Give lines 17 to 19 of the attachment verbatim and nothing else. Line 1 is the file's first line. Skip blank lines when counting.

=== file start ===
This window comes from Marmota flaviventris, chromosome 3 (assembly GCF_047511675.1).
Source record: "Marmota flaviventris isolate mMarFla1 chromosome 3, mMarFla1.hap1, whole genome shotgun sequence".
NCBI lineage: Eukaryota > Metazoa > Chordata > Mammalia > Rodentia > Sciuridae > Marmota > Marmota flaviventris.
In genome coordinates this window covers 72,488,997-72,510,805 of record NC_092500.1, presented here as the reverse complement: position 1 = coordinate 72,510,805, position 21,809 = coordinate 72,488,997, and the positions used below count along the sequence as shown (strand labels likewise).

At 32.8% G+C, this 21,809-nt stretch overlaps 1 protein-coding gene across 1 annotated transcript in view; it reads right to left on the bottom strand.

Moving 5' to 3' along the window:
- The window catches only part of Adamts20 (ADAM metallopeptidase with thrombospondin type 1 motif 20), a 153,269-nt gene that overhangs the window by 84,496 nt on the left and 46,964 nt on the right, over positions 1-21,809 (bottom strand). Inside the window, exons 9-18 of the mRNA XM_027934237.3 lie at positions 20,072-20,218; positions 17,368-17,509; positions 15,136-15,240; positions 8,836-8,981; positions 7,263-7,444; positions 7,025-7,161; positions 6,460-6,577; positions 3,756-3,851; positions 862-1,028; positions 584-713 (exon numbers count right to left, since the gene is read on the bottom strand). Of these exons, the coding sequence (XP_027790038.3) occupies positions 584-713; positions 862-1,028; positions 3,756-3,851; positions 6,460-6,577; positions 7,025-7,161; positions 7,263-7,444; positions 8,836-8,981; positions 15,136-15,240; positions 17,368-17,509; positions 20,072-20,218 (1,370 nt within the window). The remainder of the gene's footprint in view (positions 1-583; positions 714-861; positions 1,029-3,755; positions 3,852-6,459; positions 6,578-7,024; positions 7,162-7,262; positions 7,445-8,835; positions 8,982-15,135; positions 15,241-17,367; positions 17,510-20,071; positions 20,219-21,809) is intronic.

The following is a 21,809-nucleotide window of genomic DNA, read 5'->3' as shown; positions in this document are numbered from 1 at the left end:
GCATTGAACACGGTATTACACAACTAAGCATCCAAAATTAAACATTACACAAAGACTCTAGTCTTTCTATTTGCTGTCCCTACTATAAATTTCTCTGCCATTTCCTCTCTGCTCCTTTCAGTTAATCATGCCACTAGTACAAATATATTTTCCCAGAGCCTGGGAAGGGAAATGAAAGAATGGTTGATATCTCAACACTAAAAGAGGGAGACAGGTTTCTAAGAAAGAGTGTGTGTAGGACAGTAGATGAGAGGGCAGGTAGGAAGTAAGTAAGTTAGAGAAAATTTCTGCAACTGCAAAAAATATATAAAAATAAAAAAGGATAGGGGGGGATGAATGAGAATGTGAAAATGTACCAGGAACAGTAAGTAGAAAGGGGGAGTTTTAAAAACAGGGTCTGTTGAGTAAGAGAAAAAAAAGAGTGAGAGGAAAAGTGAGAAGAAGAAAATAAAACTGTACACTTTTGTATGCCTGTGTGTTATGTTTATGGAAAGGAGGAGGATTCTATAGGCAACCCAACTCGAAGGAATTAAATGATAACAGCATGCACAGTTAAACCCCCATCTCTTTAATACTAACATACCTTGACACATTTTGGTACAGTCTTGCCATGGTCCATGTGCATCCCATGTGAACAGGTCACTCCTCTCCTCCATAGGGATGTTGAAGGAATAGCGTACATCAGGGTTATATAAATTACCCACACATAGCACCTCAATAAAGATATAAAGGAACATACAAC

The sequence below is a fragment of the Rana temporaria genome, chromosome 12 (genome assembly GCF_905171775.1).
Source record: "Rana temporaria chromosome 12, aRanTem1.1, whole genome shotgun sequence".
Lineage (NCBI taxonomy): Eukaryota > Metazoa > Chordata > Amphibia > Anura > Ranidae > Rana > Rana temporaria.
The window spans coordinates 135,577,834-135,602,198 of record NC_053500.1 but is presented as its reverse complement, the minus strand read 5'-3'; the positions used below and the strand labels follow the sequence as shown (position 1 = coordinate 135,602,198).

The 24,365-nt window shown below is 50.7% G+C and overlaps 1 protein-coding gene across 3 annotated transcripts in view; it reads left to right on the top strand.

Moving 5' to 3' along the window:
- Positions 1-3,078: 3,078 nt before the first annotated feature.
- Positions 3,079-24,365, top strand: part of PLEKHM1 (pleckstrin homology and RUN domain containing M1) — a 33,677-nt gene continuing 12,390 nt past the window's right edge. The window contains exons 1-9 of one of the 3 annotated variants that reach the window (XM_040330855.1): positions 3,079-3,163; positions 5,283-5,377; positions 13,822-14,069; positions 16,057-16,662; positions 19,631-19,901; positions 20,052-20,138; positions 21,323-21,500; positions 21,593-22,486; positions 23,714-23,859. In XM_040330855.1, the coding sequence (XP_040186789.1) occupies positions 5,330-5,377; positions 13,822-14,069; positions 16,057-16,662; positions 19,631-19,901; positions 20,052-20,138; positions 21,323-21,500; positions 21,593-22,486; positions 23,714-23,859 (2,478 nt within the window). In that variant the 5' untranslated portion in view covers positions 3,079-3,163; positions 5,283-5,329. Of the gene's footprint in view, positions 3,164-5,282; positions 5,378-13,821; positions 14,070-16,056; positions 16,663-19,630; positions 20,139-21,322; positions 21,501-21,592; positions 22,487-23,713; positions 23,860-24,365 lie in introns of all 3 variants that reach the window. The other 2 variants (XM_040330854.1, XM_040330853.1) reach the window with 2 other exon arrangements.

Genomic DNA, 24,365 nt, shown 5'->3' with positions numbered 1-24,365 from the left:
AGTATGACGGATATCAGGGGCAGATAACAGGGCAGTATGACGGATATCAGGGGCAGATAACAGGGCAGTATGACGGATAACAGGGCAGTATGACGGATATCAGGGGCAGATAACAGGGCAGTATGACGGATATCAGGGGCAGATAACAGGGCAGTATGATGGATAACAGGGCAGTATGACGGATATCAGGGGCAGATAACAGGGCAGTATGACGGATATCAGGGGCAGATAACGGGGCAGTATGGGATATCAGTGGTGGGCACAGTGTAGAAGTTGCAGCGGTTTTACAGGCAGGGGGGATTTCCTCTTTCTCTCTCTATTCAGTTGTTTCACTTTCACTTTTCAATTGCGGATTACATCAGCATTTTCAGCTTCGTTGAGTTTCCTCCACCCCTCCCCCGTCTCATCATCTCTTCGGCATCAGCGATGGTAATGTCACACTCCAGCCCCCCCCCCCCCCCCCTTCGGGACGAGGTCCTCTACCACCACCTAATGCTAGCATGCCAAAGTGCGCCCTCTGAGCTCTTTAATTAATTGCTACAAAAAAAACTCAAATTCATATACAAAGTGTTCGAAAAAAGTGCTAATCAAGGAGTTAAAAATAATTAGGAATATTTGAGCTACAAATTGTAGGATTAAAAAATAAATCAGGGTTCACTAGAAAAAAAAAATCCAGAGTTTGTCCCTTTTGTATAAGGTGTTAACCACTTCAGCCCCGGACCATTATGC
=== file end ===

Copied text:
- Positions 3,079-24,365, top strand: part of PLEKHM1 (pleckstrin homology and RUN domain containing M1) — a 33,677-nt gene continuing 12,390 nt past the window's right edge. The window contains exons 1-9 of one of the 3 annotated variants that reach the window (XM_040330855.1): positions 3,079-3,163; positions 5,283-5,377; positions 13,822-14,069; positions 16,057-16,662; positions 19,631-19,901; positions 20,052-20,138; positions 21,323-21,500; positions 21,593-22,486; positions 23,714-23,859. In XM_040330855.1, the coding sequence (XP_040186789.1) occupies positions 5,330-5,377; positions 13,822-14,069; positions 16,057-16,662; positions 19,631-19,901; positions 20,052-20,138; positions 21,323-21,500; positions 21,593-22,486; positions 23,714-23,859 (2,478 nt within the window). In that variant the 5' untranslated portion in view covers positions 3,079-3,163; positions 5,283-5,329. Of the gene's footprint in view, positions 3,164-5,282; positions 5,378-13,821; positions 14,070-16,056; positions 16,663-19,630; positions 20,139-21,322; positions 21,501-21,592; positions 22,487-23,713; positions 23,860-24,365 lie in introns of all 3 variants that reach the window. The other 2 variants (XM_040330854.1, XM_040330853.1) reach the window with 2 other exon arrangements.

Genomic DNA, 24,365 nt, shown 5'->3' with positions numbered 1-24,365 from the left:
AGTATGACGGATATCAGGGGCAGATAACAGGGCAGTATGACGGATATCAGGGGCAGATAACAGGGCAGTATGACGGATAACAGGGCAGTATGACGGATATCAGGGGCAGATAACAGGGCAGTATGACGGATATCAGGGGCAGATAACAGGGCAGTATGATGGATAACAGGGCAGTATGACGGATATCAGGGGCAGATAACAGGGCAGTATGACGGATATCAGGGGCAGATAACGGGGCAGTATGGGATATCAGTGGTGGGCACAGTGTAGAAGTTGCAGCGGTTTTACAGGCAGGGGGGATTTCCTCTTTCTCTCTCTATTCAGTTGTTTCACTTTCACTTTTCAATTGCGGATTACATCAGCATTTTCAGCTTCGTTGAGTTTCCTCCACCCCTCCCCCGTCTCATCATCTCTTCGGCATCAGCGATGGTAATGTCACACTCCAGCCCCCCCCCCCCCCCCCTTCGGGACGAGGTCCTCTACCACCACCTAATGCTAGCATGCCAAAGTGCGCCCTCTGAGCTCTTTAATTAATTGCTACAAAAAAAACTCAAATTCATATACAAAGTGTTCGAAAAAAGTGCTAATCAAGGAGTTAAAAATAATTAGGAATATTTGAGCTACAAATTGTAGGATTAAAAAATAAATCAGGGTTCACTAGAAAAAAAAAATCCAGAGTTTGTCCCTTTTGTATAAGGTGTTAACCACTTCAGCCCCGGACCATTATGC